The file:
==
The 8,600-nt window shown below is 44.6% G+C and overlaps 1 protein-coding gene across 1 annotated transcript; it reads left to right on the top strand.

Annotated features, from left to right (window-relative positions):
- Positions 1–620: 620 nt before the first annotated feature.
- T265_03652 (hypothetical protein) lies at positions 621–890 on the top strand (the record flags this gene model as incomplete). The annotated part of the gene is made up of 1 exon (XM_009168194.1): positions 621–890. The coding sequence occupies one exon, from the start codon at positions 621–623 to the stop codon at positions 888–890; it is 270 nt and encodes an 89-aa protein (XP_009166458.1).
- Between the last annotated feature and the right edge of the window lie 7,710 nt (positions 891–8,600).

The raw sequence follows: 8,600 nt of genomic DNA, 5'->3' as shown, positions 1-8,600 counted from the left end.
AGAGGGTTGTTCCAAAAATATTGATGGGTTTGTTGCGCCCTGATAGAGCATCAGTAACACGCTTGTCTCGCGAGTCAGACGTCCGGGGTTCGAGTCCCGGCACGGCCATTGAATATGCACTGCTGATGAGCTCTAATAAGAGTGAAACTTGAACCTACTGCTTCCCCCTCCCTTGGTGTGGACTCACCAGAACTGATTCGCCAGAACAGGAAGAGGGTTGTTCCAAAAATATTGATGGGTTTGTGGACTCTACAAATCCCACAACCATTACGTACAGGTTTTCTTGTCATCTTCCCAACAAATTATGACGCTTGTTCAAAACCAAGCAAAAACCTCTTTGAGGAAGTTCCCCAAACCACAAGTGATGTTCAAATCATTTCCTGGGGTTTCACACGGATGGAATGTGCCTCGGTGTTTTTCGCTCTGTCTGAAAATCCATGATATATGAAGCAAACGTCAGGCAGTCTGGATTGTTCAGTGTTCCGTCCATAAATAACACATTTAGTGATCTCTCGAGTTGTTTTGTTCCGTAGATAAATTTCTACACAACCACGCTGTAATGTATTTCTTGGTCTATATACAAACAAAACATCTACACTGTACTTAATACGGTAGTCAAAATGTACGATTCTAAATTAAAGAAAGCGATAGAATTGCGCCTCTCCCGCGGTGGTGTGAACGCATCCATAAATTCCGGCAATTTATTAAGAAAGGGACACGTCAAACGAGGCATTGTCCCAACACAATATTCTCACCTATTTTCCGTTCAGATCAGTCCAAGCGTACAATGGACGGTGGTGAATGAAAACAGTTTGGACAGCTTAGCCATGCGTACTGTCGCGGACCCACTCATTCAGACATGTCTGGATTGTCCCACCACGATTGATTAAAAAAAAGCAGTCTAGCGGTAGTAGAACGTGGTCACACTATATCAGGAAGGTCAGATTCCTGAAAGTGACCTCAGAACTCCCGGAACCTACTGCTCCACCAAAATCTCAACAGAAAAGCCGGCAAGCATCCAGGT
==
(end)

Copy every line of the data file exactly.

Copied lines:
The 8,600-nt window shown below is 44.6% G+C and overlaps 1 protein-coding gene across 1 annotated transcript; it reads left to right on the top strand.

Annotated features, from left to right (window-relative positions):
- Positions 1–620: 620 nt before the first annotated feature.
- T265_03652 (hypothetical protein) lies at positions 621–890 on the top strand (the record flags this gene model as incomplete). The annotated part of the gene is made up of 1 exon (XM_009168194.1): positions 621–890. The coding sequence occupies one exon, from the start codon at positions 621–623 to the stop codon at positions 888–890; it is 270 nt and encodes an 89-aa protein (XP_009166458.1).
- Between the last annotated feature and the right edge of the window lie 7,710 nt (positions 891–8,600).

The raw sequence follows: 8,600 nt of genomic DNA, 5'->3' as shown, positions 1-8,600 counted from the left end.
AGAGGGTTGTTCCAAAAATATTGATGGGTTTGTTGCGCCCTGATAGAGCATCAGTAACACGCTTGTCTCGCGAGTCAGACGTCCGGGGTTCGAGTCCCGGCACGGCCATTGAATATGCACTGCTGATGAGCTCTAATAAGAGTGAAACTTGAACCTACTGCTTCCCCCTCCCTTGGTGTGGACTCACCAGAACTGATTCGCCAGAACAGGAAGAGGGTTGTTCCAAAAATATTGATGGGTTTGTGGACTCTACAAATCCCACAACCATTACGTACAGGTTTTCTTGTCATCTTCCCAACAAATTATGACGCTTGTTCAAAACCAAGCAAAAACCTCTTTGAGGAAGTTCCCCAAACCACAAGTGATGTTCAAATCATTTCCTGGGGTTTCACACGGATGGAATGTGCCTCGGTGTTTTTCGCTCTGTCTGAAAATCCATGATATATGAAGCAAACGTCAGGCAGTCTGGATTGTTCAGTGTTCCGTCCATAAATAACACATTTAGTGATCTCTCGAGTTGTTTTGTTCCGTAGATAAATTTCTACACAACCACGCTGTAATGTATTTCTTGGTCTATATACAAACAAAACATCTACACTGTACTTAATACGGTAGTCAAAATGTACGATTCTAAATTAAAGAAAGCGATAGAATTGCGCCTCTCCCGCGGTGGTGTGAACGCATCCATAAATTCCGGCAATTTATTAAGAAAGGGACACGTCAAACGAGGCATTGTCCCAACACAATATTCTCACCTATTTTCCGTTCAGATCAGTCCAAGCGTACAATGGACGGTGGTGAATGAAAACAGTTTGGACAGCTTAGCCATGCGTACTGTCGCGGACCCACTCATTCAGACATGTCTGGATTGTCCCACCACGATTGATTAAAAAAAAGCAGTCTAGCGGTAGTAGAACGTGGTCACACTATATCAGGAAGGTCAGATTCCTGAAAGTGACCTCAGAACTCCCGGAACCTACTGCTCCACCAAAATCTCAACAGAAAAGCCGGCAAGCATCCAGGT